A Governance Framework for Gender Equality

Equality still remains a distant dream for most women in our country, particularly those who come from the poorer and most marginalised sections of society, writes Kirti Singh

01 April, 2013 Opinion, Women & Child
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Kirti Singh
senior counsel, Supreme Court of India

The Sub- Group on the ‘Legal Framework for Women’ under the Working Group on Women’s Agency and Empowerment for the 12th Five Year plan had highlighted that “gender based violence and discrimination against women continue to be a pervasive feature of our society. The unequal economic, social, and political status and position of women, which is an outcome of patriarchy and the deeply entrenched socio cultural stereotypes about women, are also perpetrated by laws, regulations, and policies which do not sufficiently address the subordinate status of women.”Social transformation and gender justice in both the public and the private sphere requires the commitment of the Government to act at multiple levels for women to reach the constitutional goals promised in the Fundamental Rights Chapter of our Constitution. This Chapter promises the Right to Equality for all citizens and prohibits discrimination on various grounds including on the ground of sex in Article 15. Article 15 promotes the notion of not merely formal equality but substantive equality by allowing the State to make special laws for women, for instance through reservation in parliament and in jobs, to allow them to overcome the systemic discrimination against them. Equal employment opportunities are also guaranteed under Article 16. Article 21 of the Constitution which protects the right to life and personal liberty takes within its purview, according to the Supreme Court, the right to live with dignity for all women. India has also ratified the Convention on the Elimination of all forms of Discrimination Against Women and thus undertaken to eliminate discrimination against women and “embody the principle of equality of men and women… through appropriate legislation…and to ensure, through law and other appropriate means, the practical realisation of the principle.”1 India’s ratification of the Convention on the Rights of Children also means that the government has undertaken to provide nutritional and other survival rights for children including the girl child. However, these rights for girls and women, who are the most discriminated against due to the additional factor of gender bias, still remain unfulfilled.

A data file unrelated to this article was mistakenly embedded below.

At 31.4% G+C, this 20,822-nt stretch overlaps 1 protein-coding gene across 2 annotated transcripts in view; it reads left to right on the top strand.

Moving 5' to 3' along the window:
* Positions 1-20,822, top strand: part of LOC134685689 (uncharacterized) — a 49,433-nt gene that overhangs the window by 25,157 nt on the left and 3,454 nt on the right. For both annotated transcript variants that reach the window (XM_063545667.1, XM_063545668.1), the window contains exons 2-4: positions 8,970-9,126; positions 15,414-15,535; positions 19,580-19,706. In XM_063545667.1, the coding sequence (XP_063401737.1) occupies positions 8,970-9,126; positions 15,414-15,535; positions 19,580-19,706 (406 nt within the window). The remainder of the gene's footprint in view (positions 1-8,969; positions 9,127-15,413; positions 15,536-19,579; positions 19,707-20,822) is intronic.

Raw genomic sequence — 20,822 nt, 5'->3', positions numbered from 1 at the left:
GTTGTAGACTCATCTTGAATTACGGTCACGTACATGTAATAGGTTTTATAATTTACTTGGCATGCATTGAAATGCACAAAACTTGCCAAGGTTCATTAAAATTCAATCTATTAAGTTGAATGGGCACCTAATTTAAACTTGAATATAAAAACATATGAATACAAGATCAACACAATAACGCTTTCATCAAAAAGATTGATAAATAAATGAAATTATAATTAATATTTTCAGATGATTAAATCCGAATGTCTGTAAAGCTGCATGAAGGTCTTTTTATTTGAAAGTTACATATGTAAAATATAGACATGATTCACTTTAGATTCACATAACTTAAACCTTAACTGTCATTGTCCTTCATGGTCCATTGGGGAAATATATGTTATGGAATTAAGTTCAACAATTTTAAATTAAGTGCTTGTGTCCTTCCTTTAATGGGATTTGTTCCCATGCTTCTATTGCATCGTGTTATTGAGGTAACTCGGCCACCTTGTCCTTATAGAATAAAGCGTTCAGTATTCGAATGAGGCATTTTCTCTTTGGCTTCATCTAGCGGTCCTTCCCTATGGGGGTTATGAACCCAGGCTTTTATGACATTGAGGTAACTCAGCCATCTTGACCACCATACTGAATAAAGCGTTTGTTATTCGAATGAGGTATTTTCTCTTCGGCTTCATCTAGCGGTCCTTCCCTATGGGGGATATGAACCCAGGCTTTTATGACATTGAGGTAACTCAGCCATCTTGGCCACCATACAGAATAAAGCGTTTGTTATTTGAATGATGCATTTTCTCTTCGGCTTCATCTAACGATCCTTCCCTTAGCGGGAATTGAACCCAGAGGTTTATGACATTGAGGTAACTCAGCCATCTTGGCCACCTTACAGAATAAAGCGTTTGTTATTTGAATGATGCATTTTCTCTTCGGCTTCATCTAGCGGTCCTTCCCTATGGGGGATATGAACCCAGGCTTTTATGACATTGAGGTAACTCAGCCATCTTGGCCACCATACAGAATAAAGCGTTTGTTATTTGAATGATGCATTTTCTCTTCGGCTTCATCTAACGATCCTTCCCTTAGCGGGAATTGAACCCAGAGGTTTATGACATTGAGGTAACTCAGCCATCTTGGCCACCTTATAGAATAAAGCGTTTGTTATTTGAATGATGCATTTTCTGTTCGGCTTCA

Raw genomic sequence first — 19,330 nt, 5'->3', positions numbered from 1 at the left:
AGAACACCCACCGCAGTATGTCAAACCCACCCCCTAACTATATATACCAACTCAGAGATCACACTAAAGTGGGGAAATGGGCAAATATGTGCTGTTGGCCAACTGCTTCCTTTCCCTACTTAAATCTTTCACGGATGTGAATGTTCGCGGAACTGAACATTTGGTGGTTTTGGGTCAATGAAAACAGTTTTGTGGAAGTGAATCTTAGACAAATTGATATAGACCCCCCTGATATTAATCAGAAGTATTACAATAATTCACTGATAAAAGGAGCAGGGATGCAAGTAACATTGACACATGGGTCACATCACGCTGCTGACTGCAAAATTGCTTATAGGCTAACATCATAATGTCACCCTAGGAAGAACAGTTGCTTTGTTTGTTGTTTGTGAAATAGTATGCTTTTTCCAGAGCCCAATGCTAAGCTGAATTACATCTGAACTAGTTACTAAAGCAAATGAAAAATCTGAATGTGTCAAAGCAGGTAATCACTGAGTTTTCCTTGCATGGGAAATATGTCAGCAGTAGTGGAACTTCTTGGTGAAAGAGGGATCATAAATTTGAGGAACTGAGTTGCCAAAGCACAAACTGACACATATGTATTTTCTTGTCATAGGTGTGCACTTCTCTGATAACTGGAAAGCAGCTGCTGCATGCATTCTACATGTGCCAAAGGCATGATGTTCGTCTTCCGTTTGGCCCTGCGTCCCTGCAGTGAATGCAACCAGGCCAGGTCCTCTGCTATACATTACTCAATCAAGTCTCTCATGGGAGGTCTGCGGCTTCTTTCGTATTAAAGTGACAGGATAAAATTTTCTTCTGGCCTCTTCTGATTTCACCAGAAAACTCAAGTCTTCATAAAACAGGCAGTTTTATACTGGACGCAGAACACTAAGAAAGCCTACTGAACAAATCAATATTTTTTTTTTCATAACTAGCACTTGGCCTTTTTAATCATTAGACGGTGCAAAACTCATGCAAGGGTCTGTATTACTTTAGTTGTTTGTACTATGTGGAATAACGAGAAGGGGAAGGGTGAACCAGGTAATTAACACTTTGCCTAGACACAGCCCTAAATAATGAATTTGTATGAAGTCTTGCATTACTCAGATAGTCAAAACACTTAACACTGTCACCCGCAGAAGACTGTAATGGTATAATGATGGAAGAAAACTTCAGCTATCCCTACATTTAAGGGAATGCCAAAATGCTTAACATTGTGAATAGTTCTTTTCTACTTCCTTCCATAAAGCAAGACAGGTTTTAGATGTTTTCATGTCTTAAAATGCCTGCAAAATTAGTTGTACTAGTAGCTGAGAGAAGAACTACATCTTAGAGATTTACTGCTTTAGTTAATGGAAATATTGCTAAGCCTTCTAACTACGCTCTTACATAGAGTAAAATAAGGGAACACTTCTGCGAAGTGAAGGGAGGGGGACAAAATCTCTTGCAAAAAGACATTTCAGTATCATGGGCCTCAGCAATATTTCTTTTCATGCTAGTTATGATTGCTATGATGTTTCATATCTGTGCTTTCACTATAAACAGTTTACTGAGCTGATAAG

India is still a nascent democracy and obsolete and outdated laws which promote inequality still exist in various areas. For instance, in certain states like UP, Punjab and Haryana, J&K, and Himachal Pradesh land reform and ceiling acts which do not recognise women as equal inheritors still exist. A Hindu woman’s self acquired property devolves on her in-laws in the absence of her children and husband and not on her own parents while women are not recognised as equal heirs under Muslim personal law. A provision which punishes a man with imprisonment for committing adultery with a married woman is another outdated provision. Violence within marriage, e.g., rape, is still exempt from punishment in India though it is an offence in most developed countries of the world. Inadequate laws or the absence of laws in certain critical areas of discrimination or violence is also a matter of concern. The lack of laws in certain spheres in which the daughter faces discrimination means that she is not recognised as an equal human being. The lack of laws to deal with certain types of violence also reveals that certain forms of violence against girls and women do not get recognised and punished. Since inequality engenders violence and violence engenders further inequality both need to be urgently addressed. The Indian Penal Code (IPC) which was formulated in 1860 does not reflect certain offences against women as was highlighted by the Justice Verma Committee report, which suggested a comprehensive definition of rape and insertion of hitherto unrecognised offences like stalking. For more than twenty years now women’s organisations and the National Commission for Women (NCW) have been suggesting a complete overhaul of the provisions relating to rape and sexual assault in the IPC but it was only after the gang rape of a 23-year old girl in Delhi that the Government decided to take quick action. Though a number of legislations have been passed by the Indian State to ostensibly end discrimination against women and to prosecute and punish those who commit violence against them glaring loopholes still exist.